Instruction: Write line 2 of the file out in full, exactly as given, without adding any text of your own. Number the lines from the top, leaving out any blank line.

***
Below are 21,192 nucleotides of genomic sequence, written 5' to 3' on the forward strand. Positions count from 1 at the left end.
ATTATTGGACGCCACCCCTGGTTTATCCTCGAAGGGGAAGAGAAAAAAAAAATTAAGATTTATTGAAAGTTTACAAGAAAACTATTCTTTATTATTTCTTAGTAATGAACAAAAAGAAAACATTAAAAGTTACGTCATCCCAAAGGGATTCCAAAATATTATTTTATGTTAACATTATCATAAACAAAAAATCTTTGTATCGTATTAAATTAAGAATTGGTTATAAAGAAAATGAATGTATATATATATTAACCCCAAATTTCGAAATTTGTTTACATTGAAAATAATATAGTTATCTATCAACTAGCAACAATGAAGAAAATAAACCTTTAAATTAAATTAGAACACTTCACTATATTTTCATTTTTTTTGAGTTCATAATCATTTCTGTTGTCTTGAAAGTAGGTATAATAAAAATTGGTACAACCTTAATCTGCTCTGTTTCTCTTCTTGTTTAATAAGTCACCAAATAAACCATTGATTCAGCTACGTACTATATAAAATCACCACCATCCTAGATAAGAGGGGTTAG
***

ATTATTGGACGCCACCCCTGGTTTATCCTCGAAGGGGAAGAGAAAAAAAAAATTAAGATTTATTGAAAGTTTACAAGAAAACTATTCTTTATTATTTCTTAGTAATGAACAAAAAGAAAACATTAAAAGTTACGTCATCCCAAAGGGATTCCAAAATATTATTTTATGTTAACATTATCATAAACAAAAAATCTTTGTATCGTATTAAATTAAGAATTGGTTATAAAGAAAATGAATGTATATATATATTAACCCCAAATTTCGAAATTTGTTTACATTGAAAATAATATAGTTATCTATCAACTAGCAACAATGAAGAAAATAAACCTTTAAATTAAATTAGAACACTTCACTATATTTTCATTTTTTTTGAGTTCATAATCATTTCTGTTGTCTTGAAAGTAGGTATAATAAAAATTGGTACAACCTTAATCTGCTCTGTTTCTCTTCTTGTTTAATAAGTCACCAAATAAACCATTGATTCAGCTACGTACTATATAAAATCACCACCATCCTAGATAAGAGGGGTTAG